Jeffrey David Brantley was convicted of two counts of malice murder and one count each of aggravated assault, burglary and a firearms possession charge in connection with the shootings of his ex-wife, her sister, and her mother. This Court affirmed Brantley's convictions, but reversed the death sentence imposed for the murder of Brantley's sister-in-law and remanded the case for resentencing. Brantley v. State, 262 Ga. 786 (427 SE2d 758) (1993)
. On remand, and with the express consent of the State, Brantley elected to be sentenced to life without parole for the murder of his former sister-in-law. See OCGA 17-10-16
and Ga. L. 1993, p. 1654, 7. Accordingly, Brantley was sentenced to life without parole, to be served consecutively to his sentences on the other charges. Brantley appeals the denial of his challenges to his resentence. For the reasons which follow, we uphold the imposition of life without parole. 1
1. Brantley contends that the trial court erred in failing to set aside his sentence of life without parole because ineffective assistance of counsel rendered his acceptance of the sentencing agreement involuntary as a matter of law. He claims that he accepted the sentence in reliance on the inaccurate advice of his appellate attorneys regarding the constitutionality of the life-without-parole statute and his parole eligibility, and thus, he was denied his constitutional right to a new sentencing trial by jury.
Brantley's election to be sentenced to life without parole included his execution of a written acknowledgment of guilt for the murder of his former sister-in-law similar to a guilty plea statement. 2
In the context of guilty pleas, the two-prong test for establishing ineffective assistance of counsel enunciated in Strickland v. Washington, 466 U. S. 668 (104 SC 2052, 80 LE2d 674) (1984) employs a standard of objective reasonableness with regard to counsel's performance and requires that the defendant establish the reasonable probability that, but for counsel's errors, he would not have pleaded guilty and would have insisted on going to trial. Thompson v. Greene, 265 Ga. 782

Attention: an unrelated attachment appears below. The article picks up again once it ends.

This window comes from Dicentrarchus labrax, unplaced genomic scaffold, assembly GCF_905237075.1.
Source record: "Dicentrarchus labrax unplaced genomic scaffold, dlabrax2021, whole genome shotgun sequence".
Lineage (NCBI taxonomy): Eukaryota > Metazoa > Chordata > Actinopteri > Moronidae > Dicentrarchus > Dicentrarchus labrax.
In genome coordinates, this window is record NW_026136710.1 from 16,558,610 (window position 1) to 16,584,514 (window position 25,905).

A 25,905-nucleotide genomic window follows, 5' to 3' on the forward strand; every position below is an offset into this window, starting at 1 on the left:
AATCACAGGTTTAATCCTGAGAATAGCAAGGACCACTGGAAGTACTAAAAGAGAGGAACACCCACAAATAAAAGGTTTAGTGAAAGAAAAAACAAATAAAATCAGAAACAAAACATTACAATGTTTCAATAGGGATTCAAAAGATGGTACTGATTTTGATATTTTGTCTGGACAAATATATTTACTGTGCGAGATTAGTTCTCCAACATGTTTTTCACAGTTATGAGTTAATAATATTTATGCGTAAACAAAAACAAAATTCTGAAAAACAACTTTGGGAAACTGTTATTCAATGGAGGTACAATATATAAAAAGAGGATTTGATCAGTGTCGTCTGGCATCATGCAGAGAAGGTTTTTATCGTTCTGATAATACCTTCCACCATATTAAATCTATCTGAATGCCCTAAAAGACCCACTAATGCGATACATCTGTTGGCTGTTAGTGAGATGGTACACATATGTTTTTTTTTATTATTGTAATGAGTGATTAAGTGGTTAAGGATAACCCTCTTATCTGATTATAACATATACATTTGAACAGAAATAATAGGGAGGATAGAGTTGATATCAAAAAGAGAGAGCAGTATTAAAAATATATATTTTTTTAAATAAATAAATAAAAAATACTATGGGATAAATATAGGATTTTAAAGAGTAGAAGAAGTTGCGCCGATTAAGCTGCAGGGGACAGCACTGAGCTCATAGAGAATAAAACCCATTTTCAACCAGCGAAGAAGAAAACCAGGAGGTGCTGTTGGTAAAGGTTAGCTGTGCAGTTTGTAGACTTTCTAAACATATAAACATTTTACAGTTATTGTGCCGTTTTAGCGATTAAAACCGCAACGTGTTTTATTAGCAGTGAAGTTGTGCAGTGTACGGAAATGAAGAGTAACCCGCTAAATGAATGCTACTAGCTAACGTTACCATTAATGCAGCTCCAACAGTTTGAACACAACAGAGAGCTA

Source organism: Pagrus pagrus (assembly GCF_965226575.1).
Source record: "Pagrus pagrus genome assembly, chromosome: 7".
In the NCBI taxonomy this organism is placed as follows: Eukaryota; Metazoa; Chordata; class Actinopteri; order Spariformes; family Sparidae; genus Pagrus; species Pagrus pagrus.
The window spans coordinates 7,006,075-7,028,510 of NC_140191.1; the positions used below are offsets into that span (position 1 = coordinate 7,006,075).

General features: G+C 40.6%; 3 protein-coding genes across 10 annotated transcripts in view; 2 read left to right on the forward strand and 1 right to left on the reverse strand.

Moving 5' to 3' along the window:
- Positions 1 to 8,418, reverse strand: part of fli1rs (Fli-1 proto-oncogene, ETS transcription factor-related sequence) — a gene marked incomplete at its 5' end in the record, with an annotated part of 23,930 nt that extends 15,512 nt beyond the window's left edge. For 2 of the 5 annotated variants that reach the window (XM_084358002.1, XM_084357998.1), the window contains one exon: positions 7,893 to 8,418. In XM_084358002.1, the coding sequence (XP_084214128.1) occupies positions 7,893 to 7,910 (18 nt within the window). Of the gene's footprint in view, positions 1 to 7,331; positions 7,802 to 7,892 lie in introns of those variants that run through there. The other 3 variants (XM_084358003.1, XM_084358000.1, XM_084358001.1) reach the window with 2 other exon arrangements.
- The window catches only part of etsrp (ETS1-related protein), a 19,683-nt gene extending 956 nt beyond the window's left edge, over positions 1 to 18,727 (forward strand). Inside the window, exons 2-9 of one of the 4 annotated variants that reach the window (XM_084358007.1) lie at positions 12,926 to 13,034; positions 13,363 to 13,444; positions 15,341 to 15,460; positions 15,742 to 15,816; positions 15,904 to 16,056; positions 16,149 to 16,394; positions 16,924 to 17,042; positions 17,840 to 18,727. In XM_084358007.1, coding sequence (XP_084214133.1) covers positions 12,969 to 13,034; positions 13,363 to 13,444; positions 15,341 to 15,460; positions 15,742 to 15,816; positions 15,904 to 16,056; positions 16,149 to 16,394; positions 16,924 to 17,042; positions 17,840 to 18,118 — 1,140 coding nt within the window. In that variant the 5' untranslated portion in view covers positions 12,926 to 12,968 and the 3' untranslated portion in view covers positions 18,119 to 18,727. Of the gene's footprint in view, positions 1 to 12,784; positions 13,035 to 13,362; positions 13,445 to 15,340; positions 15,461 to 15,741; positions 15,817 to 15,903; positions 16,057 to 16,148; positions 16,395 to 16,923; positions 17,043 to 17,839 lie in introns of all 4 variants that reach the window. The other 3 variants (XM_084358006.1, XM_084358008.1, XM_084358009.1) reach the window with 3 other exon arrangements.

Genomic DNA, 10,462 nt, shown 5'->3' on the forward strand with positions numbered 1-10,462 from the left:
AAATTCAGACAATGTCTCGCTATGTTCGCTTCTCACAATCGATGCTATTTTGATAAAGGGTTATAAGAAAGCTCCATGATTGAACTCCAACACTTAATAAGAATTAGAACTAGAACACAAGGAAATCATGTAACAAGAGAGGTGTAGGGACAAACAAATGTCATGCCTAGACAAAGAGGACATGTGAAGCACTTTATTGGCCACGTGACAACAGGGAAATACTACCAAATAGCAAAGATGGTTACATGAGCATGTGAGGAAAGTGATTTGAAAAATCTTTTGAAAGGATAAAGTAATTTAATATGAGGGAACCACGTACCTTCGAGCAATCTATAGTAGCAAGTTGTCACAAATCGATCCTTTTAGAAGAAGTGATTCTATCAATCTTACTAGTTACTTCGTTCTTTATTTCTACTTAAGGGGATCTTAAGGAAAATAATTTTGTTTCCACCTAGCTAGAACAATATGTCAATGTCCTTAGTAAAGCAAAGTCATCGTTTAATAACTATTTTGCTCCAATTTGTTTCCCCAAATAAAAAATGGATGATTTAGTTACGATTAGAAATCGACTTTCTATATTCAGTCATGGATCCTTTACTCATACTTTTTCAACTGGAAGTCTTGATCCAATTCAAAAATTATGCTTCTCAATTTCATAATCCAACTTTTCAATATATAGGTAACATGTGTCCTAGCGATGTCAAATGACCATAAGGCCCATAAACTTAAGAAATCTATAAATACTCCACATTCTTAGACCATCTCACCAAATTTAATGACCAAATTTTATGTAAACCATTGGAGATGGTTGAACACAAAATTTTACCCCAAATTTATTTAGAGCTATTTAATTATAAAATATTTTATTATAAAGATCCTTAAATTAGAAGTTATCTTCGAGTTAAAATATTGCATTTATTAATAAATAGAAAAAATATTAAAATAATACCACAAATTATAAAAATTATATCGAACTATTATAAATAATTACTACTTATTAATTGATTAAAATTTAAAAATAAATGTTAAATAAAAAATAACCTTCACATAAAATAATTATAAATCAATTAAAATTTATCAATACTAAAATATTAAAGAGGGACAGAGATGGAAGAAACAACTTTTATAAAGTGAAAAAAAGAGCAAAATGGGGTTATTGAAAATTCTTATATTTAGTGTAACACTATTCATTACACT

, 784 (2) (462 SE2d 747
) (1995), citing Hill v. Lockhart, 474 U. S. 52 (106 SC 366, 88 LE2d 203) (1985). Brantley cannot make the required showing.
Brantley was represented in the resentencing by appointed counsel Richard E. Allen, who was at the hearing in the matter and whose name appears as the sole attorney of record on the sentencing documents. At the hearing on Brantley's ineffectiveness of counsel claims, Allen testified that over a period of a couple of months prior to the sentencing, he had several conversations with Brantley about electing life without parole. Allen had talked with people in Burke County, and the consensus was that Brantley would again be sentenced to death. Allen related this to Brantley, and Brantley told Allen that he understood the situation and that a trial was "hopeless." Brantley considered the possibility of his death and ultimately agreed that he did not want to die. Accordingly, Allen negotiated for a life sentence without parole in order to save his client's life. No promises or threats were made to Brantley or to Allen. Allen was confident that Brantley understood the implications of the sentence and elected it knowingly and voluntarily. Prior to the sentencing, Allen advised Brantley that the constitutionality of OCGA 17-10-16
had been upheld. See Freeman v. State, 264 Ga. 27 (440 SE2d 181) (1994)